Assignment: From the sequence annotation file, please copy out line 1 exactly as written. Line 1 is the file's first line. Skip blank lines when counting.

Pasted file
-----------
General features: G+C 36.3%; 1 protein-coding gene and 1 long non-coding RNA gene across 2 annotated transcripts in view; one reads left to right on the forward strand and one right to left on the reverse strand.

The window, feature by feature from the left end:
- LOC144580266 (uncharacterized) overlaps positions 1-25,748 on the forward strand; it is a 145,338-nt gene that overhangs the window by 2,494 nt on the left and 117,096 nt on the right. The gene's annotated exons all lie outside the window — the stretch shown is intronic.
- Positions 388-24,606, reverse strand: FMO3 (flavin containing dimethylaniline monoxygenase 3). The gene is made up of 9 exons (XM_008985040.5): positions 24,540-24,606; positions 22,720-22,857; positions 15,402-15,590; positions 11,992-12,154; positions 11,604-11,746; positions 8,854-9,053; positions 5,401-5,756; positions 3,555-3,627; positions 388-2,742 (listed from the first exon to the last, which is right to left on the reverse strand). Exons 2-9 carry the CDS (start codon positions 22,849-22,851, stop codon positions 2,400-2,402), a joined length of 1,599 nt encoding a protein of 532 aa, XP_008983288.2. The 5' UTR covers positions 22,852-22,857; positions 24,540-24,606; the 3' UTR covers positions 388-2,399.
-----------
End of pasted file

General features: G+C 36.3%; 1 protein-coding gene and 1 long non-coding RNA gene across 2 annotated transcripts in view; one reads left to right on the forward strand and one right to left on the reverse strand.